- Millennials Plus – Young and middle-aged people will still be the main force of tourism in the post-pandemic era. The most important group of domestic tourists are currently young people aged 25-34, accounting for 30% of the total tourists. Young and middle-aged tourists aged 25-44 accounted in 2019 for 52% of the total tourists. And domestic tourists continue to show a trend of higher education. In 2019, 65% of domestic tourists had a college degree or above. They are showing increasing needs for a variety of customized and private tours. Consumption is shifting from sightseeing and shopping to more unique experiences and service-oriented products. The epidemic has strengthened young tourists’ usage of new technology: learning about destinations on emerging social-media platforms; sharing tourism experience via live-streaming sessions; online booking services; smart visitor flow management; digital tour guides; and virtual reality experiences at destinations.
- The Elderly Market – A segment to watch as China´s population ages. A survey done by the Tourism Research Centre of China revealed that China’s post-60s group has become the main driving force of China’s local tourism market. In 2020, more than 11% of the silver fox generation in China spent more than 10,000 yuan on travel – more than the post-80s generation or post 00’s! The China National Committee on Ageing predicted that the numbers of those over 60 will reach a peak of 487 million by around 2050, accounting for over a third of the total population. “With the improvement of the quality of life, many elderly people would eager to travel. However, for outbound travel, they prefer to choose neighbouring countries or regions with shorter flight times for more convenient travel,” says Dai.
- Middle-Class Parents – More family travel to come. According to a recent survey, Chinese parents spend an average of US$1,250 per child on study holidays in 2019, and the figure is expected to increase in the future. The country’s wealthier families prefer high-quality hotels when they travel. According to Trip.com, in 2021, most of the parents who travelled with children were below 40 years old and 50% of them favoured four and five-star hotel accommodation. Chinese parents used to spend a lot on education, up to $43,500 a year on their child’s extracurricular classes. But last year, China banned for-profit tutoring firms and all vacation and holiday curriculum tutoring are now off-limits. In that case, kids would have more time to learn and explore new things through travel experience and parents are willing to pay for that.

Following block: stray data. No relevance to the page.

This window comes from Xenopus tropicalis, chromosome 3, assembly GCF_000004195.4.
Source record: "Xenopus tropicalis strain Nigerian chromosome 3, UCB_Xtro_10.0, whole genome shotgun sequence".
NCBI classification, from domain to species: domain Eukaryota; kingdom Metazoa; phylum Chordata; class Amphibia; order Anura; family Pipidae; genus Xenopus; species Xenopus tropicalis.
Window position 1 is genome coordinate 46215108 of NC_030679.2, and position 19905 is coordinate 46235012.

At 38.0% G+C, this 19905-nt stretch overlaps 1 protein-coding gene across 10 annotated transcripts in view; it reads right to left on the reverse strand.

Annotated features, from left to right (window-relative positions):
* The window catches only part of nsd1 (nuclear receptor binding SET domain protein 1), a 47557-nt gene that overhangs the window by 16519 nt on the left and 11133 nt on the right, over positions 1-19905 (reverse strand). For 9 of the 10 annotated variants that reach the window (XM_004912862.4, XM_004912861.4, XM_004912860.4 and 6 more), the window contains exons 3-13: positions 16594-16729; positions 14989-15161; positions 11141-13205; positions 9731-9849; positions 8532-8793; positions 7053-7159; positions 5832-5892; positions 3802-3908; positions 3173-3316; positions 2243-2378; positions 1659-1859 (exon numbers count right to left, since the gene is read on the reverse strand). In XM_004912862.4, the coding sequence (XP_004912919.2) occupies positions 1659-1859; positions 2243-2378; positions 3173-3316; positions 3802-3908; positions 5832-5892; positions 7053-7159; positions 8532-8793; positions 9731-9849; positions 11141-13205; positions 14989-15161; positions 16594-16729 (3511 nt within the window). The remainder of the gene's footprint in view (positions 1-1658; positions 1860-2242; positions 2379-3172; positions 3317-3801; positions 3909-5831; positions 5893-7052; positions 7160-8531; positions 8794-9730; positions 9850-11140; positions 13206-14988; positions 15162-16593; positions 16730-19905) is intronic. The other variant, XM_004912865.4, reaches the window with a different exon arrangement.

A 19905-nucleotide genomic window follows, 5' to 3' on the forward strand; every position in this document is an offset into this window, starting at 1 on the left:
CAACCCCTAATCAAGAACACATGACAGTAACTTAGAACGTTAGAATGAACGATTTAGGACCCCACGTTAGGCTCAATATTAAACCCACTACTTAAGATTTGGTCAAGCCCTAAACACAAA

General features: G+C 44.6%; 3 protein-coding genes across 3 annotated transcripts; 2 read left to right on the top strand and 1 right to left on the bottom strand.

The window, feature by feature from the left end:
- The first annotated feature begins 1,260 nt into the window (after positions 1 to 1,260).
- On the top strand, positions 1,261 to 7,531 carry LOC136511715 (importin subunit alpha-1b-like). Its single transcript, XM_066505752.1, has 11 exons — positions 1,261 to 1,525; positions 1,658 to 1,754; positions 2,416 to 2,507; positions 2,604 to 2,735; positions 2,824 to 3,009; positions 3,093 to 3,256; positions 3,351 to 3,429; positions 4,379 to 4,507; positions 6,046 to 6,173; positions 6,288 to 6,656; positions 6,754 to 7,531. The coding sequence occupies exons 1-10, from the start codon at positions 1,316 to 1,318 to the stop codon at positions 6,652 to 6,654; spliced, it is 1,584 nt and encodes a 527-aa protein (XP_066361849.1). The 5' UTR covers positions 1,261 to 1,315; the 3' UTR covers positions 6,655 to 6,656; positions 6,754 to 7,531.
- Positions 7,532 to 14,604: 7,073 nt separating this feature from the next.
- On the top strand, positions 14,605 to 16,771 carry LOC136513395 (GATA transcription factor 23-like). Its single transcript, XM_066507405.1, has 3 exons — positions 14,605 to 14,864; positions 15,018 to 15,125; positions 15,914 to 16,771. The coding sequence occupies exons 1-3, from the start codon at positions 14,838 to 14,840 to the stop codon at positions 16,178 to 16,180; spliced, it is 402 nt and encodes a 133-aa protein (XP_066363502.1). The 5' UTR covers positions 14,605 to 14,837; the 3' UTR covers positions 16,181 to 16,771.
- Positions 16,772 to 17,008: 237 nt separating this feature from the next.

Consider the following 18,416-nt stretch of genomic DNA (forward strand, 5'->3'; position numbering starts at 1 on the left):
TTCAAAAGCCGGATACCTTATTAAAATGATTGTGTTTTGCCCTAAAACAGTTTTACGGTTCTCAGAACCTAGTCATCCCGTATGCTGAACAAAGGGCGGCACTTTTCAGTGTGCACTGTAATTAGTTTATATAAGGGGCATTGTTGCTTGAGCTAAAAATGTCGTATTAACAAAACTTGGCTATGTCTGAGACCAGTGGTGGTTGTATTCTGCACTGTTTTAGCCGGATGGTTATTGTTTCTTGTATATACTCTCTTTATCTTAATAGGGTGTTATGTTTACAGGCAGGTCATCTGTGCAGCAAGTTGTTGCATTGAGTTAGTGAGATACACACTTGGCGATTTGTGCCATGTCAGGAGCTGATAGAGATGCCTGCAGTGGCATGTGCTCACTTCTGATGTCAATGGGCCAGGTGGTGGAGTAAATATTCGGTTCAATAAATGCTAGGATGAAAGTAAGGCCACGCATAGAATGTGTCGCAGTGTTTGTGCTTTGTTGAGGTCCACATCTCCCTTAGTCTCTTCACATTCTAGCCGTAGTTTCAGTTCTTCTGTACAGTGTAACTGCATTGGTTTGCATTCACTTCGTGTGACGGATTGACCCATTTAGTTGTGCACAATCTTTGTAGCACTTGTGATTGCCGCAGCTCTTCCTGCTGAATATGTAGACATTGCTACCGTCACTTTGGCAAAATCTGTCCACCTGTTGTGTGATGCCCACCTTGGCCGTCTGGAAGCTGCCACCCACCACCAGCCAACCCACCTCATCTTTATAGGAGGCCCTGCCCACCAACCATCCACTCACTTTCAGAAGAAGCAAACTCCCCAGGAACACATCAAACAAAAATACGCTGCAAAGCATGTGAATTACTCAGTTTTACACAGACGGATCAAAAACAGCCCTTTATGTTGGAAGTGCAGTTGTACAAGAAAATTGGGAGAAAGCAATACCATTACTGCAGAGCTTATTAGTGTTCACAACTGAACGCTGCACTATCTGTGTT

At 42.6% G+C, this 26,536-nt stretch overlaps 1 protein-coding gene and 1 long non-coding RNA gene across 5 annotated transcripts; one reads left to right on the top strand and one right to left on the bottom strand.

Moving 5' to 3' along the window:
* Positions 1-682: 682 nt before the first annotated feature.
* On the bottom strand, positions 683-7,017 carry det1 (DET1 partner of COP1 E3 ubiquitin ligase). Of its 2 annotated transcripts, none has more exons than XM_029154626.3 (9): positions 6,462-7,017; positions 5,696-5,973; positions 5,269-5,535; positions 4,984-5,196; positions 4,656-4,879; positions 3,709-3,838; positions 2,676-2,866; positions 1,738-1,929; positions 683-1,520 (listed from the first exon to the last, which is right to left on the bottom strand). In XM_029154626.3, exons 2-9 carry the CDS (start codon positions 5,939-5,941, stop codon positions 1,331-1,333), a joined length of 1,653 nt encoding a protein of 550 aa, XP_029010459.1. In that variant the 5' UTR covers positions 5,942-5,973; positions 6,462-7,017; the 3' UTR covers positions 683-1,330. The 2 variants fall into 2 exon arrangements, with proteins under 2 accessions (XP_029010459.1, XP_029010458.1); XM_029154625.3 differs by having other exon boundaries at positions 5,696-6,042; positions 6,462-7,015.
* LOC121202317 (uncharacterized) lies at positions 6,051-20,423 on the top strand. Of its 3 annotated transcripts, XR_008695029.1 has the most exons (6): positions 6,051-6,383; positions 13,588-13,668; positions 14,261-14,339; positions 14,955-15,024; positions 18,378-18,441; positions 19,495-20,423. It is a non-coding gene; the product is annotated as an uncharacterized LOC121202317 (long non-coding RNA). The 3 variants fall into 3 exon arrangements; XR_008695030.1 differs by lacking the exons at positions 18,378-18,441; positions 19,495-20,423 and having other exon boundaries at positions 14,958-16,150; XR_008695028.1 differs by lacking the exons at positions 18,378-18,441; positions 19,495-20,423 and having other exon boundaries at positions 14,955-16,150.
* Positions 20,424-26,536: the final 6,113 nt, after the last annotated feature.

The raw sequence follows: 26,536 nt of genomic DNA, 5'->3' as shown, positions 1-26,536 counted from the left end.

If you are trying to attract Chinese travellers to your hotel or destination, in the post-pandemic you may need to rethink and redesign your travel itineraries, offerings and make them more appealing for a very different and more independent type of traveller.
The Role of Airlines in China -Come Fly With Me?
During the pandemic, “Five one policy” and “Circuit breaker measures” have been applied on international flights to and from China.
“Five one policy”: Basically, Chinese airlines were only allowed to maintain one route per destination country and one flight per week. Foreign airlines were allowed only one route to China and one flight per week.
“Circuit breaker measures”: If the number of COVID cases on any international flight reaches five, the flight will be suspended for two weeks; if it reaches ten, the suspension will last four weeks. After the end of the “circuit breaker” period, the airline could resume its one weekly flight schedule.
Therefore, we’ve seen a lot of changes in in-flight connectivity. For example, between the UK and mainland China, all direct flights were suspended from August 2021. On the other hand, Finland has a good connection with China. Finnair and Juneyao Air operate two flights per week between Helsinki and Shanghai. And they entered a joint business partnership, where the two carriers cooperate on Helsinki–Shanghai flights as well 57 points beyond in China and 65 beyond points in Europe.
Looking again into ForwardKeys data, the top 10 foreign airlines for long-haul travel by seat capacity in 2019 show flight connectivity to Europe had been improved by major airlines, while the capacity to the USA had been decreased by United and American airlines. Will this remain the same post-Covid is the big question?
There is also a decreasing trend on airfares for China domestic travel. Even before the pandemic, airfares decreased by 17% between 1999 and 2019, which is mainly because of the competition with well-developed high-speed rail in China. “During the pandemic, airlines have offered cheaper price and even ‘unlimited flight passes’ to stimulate travel demand, so we should expect higher competition in a post-pandemic world,” points Dai.
The big what if China re-opens questions holds a lot of promise and anticipation for many businesses and destinations dependant on the Chinese shopping and tourism dollar. The experts at ForwardKeys feel confident that the recovery will be swift as the recovery of domestic tourism has demonstrated. The thirst to travel and spend exists but the focus has shifted to more personalised experiences over group tours.
According to China’s 14th five-year plan (2021-2025), the basic goals of tourism development are the tourism industry’s upgrading, including high-quality tourism services, innovative tourism formats and different experiences.
“I think this is what we will see vastly change from the past norms, the new Chinese traveller is seeking something different in terms of experiences. The younger generation is a lot more independent than the previous generations keen to explore nature, sports and local gastronomy… more than before, so expect significant changes in Chinese traveller behaviour once travel resumes,” concludes Nan Dai, China Market Expert based in Xiamen in China.